Martin said sentencing some low-risk offenders to house arrest at night, while requiring them to work during the day, could be more effective than placing them behind bars for a year with hardened criminals. Such an approach could conserve resources to keep dangerous offenders locked up, he said, while also steering low-level offenders into more productive lives.
“If they are non-violent and do not pose a risk to the community or themselves,” Martin said, “let’s find a way to punish them and make them continue to work and pay restitution and support their family.”
Newt Gingrich, the former Georgia Republican congressman who served as Speaker of the House from 1995 to 1999, wrote recently in The Atlanta Journal-Constitution that “Georgia simply can’t afford for the corrections system to maintain the status quo.”
Gingrich argued that recidivism rates are unacceptably high and that churches and non-profits need to offer more resources and support to help offenders who are released from prison build productive lives in the community.
“Celebrating taking criminals off the street with little thought to their imminent return to society is foolhardy,” Gingrich wrote in the article, which was co-authored by Mark Earley, a former attorney general of Virginia.
Supervising an offender on parole costs Georgia taxpayers an average of $4.43 a day, compared with $46 a day to house someone in prison.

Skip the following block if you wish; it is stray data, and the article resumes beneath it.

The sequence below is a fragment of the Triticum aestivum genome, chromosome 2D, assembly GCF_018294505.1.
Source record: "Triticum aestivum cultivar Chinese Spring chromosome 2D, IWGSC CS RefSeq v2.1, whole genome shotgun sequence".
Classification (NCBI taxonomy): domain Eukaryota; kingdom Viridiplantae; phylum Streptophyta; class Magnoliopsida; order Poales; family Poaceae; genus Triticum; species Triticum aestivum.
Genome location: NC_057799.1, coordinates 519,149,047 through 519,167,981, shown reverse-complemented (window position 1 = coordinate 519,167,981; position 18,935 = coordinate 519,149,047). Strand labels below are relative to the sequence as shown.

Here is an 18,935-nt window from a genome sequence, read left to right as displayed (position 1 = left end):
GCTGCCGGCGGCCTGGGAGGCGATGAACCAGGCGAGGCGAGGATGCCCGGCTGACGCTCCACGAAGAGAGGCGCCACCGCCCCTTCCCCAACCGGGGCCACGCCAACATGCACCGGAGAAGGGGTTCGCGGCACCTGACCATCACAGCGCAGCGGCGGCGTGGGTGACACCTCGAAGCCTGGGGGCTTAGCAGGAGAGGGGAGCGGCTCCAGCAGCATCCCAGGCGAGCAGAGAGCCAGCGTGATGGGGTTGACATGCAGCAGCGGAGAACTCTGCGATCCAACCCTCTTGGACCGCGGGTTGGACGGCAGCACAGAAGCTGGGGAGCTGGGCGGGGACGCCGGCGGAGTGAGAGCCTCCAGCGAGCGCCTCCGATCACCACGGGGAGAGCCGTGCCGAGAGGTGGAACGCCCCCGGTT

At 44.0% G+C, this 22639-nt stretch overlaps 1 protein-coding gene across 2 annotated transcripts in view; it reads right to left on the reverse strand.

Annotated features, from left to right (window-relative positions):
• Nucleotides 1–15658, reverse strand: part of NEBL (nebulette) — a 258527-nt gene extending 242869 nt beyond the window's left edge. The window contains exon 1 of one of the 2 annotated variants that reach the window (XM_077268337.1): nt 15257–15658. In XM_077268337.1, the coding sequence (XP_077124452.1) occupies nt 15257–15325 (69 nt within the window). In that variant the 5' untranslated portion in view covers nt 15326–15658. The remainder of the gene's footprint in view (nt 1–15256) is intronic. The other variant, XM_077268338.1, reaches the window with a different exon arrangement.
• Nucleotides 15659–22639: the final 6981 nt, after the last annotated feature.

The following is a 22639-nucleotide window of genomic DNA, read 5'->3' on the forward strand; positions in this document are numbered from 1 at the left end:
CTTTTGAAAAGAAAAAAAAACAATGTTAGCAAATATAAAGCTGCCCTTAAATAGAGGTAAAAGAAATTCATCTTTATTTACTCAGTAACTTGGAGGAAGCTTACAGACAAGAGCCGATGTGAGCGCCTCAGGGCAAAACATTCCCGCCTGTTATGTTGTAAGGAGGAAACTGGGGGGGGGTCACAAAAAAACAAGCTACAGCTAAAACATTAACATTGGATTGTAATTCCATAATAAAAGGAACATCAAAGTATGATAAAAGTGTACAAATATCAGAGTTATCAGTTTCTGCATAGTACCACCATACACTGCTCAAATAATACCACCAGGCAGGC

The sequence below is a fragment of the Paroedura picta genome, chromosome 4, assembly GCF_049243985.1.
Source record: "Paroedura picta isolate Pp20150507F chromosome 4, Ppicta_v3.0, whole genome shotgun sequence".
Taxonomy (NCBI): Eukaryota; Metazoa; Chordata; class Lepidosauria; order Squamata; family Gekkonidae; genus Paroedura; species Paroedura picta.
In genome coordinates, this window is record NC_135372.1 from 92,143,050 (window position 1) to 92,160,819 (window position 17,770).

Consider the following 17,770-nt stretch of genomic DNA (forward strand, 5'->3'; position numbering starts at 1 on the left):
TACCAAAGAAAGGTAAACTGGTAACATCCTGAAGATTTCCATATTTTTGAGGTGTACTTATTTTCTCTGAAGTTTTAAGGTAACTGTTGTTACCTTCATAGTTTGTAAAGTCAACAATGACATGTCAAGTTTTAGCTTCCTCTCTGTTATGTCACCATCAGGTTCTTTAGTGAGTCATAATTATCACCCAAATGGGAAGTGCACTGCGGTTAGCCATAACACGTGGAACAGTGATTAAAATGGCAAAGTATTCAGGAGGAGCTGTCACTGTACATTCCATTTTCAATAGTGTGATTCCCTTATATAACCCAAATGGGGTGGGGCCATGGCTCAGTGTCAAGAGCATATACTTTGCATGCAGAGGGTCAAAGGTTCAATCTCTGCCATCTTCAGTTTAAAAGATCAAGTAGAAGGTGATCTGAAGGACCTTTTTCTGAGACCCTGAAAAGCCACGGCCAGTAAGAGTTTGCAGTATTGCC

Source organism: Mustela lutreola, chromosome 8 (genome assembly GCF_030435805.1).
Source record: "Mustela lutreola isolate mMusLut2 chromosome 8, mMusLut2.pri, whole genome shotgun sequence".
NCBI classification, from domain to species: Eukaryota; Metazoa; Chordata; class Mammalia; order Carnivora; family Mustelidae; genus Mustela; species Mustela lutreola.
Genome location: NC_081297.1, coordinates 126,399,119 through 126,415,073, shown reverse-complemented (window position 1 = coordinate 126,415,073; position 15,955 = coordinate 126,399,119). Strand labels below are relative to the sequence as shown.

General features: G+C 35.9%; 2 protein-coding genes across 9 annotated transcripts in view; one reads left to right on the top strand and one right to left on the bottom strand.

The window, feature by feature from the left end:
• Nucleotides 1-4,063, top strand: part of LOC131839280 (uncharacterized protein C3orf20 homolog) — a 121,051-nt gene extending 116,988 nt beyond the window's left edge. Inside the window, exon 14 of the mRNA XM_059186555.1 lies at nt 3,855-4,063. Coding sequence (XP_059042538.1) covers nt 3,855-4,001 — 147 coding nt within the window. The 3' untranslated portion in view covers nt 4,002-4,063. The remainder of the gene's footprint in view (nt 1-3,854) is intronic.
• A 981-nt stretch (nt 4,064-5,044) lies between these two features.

While it has not cut the prison population, Georgia has restrained prison spending. The Department of Corrections has reduced staffing even as the number of prison inmates rose. That’s been possible by replacing antiquated prisons with modestly-priced “fast track” additions to existing prisons that can be safely operated with fewer correctional officers.
The Department of Corrections, which today has about 13,000 employees, has eliminated more than 1,500 positions in the past year.
The state has also opened about a dozen “day reporting centers” — cost-effective facilities where offenders on probation report during the day for help with substance abuse, criminal thinking, education and employment issues. Research shows that such programs cut down on costly readmissions to prison.
The state is also experimenting with in-patient substance abuse treatment for some offenders in prison. The new program is expected to shorten the time some drug offenders spend behind bars.
“It’s a combination of things that have taken place that have helped sustain us and get us through this,” said Michael Nail, who oversees prison operations for the Department of Corrections.
The department’s approach, Nail said, emphasizes long-term changes that will save money year after year.
Georgia’s prison population continues to rise. But the increases aren’t at nearly the rate experienced between 2000 and 2005, when the number of convictions related to illegal methamphetamine use exploded.
“When we look at the prison population and the growth, it is actually leveling off,” Nail said.
Still, the state can’t yet handle all the offenders sentenced to serve time in prison. The state’s 57,000 prison beds are filled, with more than 2,000 prisoners being held in county jails until space in a state prison is available.
In spite of Georgia’s dire financial condition, Barnard said, he doesn’t think the state has reached a point where it needs to consider changes in sentencing to save money.
During his 16 years in the Legislature, he said, the number of inmates locked up and spending on prisons have both about doubled.
“I haven’t seen anyone from the streets saying that’s wasting money,” Barnard said. “Public safety is very important in Georgia.”